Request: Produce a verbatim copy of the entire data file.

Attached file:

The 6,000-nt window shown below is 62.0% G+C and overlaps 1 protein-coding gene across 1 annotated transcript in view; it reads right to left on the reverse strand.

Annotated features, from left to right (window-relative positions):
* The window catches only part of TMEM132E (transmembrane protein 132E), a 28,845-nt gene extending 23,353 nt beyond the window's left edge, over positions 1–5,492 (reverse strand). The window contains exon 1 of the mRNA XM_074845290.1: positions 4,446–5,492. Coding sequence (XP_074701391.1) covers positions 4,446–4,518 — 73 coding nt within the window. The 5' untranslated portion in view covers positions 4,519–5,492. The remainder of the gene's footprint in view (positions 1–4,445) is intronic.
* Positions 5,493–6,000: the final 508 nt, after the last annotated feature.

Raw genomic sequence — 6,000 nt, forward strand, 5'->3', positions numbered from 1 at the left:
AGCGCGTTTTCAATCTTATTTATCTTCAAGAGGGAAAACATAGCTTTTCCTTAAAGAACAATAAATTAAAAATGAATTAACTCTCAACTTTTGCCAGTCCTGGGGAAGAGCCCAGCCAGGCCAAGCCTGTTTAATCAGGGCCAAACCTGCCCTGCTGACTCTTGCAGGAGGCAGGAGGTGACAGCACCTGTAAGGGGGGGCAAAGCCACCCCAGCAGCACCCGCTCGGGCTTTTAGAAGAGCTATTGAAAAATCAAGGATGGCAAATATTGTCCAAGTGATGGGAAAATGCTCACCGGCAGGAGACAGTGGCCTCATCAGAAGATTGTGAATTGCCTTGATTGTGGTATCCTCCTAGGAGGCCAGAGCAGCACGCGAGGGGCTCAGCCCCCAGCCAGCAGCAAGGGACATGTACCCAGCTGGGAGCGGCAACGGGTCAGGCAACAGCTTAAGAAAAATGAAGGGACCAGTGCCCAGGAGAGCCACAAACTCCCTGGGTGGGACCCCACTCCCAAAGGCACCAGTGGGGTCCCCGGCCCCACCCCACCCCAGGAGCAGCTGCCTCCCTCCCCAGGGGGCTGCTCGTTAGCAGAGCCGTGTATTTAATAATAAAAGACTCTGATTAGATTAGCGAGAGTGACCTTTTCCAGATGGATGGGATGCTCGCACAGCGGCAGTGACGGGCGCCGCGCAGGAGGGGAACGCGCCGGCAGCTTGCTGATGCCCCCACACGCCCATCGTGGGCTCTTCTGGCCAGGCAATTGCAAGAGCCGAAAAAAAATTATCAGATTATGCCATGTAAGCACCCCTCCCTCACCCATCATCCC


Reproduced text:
The 6,000-nt window shown below is 62.0% G+C and overlaps 1 protein-coding gene across 1 annotated transcript in view; it reads right to left on the reverse strand.

Annotated features, from left to right (window-relative positions):
* The window catches only part of TMEM132E (transmembrane protein 132E), a 28,845-nt gene extending 23,353 nt beyond the window's left edge, over positions 1–5,492 (reverse strand). The window contains exon 1 of the mRNA XM_074845290.1: positions 4,446–5,492. Coding sequence (XP_074701391.1) covers positions 4,446–4,518 — 73 coding nt within the window. The 5' untranslated portion in view covers positions 4,519–5,492. The remainder of the gene's footprint in view (positions 1–4,445) is intronic.
* Positions 5,493–6,000: the final 508 nt, after the last annotated feature.

Raw genomic sequence — 6,000 nt, forward strand, 5'->3', positions numbered from 1 at the left:
AGCGCGTTTTCAATCTTATTTATCTTCAAGAGGGAAAACATAGCTTTTCCTTAAAGAACAATAAATTAAAAATGAATTAACTCTCAACTTTTGCCAGTCCTGGGGAAGAGCCCAGCCAGGCCAAGCCTGTTTAATCAGGGCCAAACCTGCCCTGCTGACTCTTGCAGGAGGCAGGAGGTGACAGCACCTGTAAGGGGGGGCAAAGCCACCCCAGCAGCACCCGCTCGGGCTTTTAGAAGAGCTATTGAAAAATCAAGGATGGCAAATATTGTCCAAGTGATGGGAAAATGCTCACCGGCAGGAGACAGTGGCCTCATCAGAAGATTGTGAATTGCCTTGATTGTGGTATCCTCCTAGGAGGCCAGAGCAGCACGCGAGGGGCTCAGCCCCCAGCCAGCAGCAAGGGACATGTACCCAGCTGGGAGCGGCAACGGGTCAGGCAACAGCTTAAGAAAAATGAAGGGACCAGTGCCCAGGAGAGCCACAAACTCCCTGGGTGGGACCCCACTCCCAAAGGCACCAGTGGGGTCCCCGGCCCCACCCCACCCCAGGAGCAGCTGCCTCCCTCCCCAGGGGGCTGCTCGTTAGCAGAGCCGTGTATTTAATAATAAAAGACTCTGATTAGATTAGCGAGAGTGACCTTTTCCAGATGGATGGGATGCTCGCACAGCGGCAGTGACGGGCGCCGCGCAGGAGGGGAACGCGCCGGCAGCTTGCTGATGCCCCCACACGCCCATCGTGGGCTCTTCTGGCCAGGCAATTGCAAGAGCCGAAAAAAAATTATCAGATTATGCCATGTAAGCACCCCTCCCTCACCCATCATCCC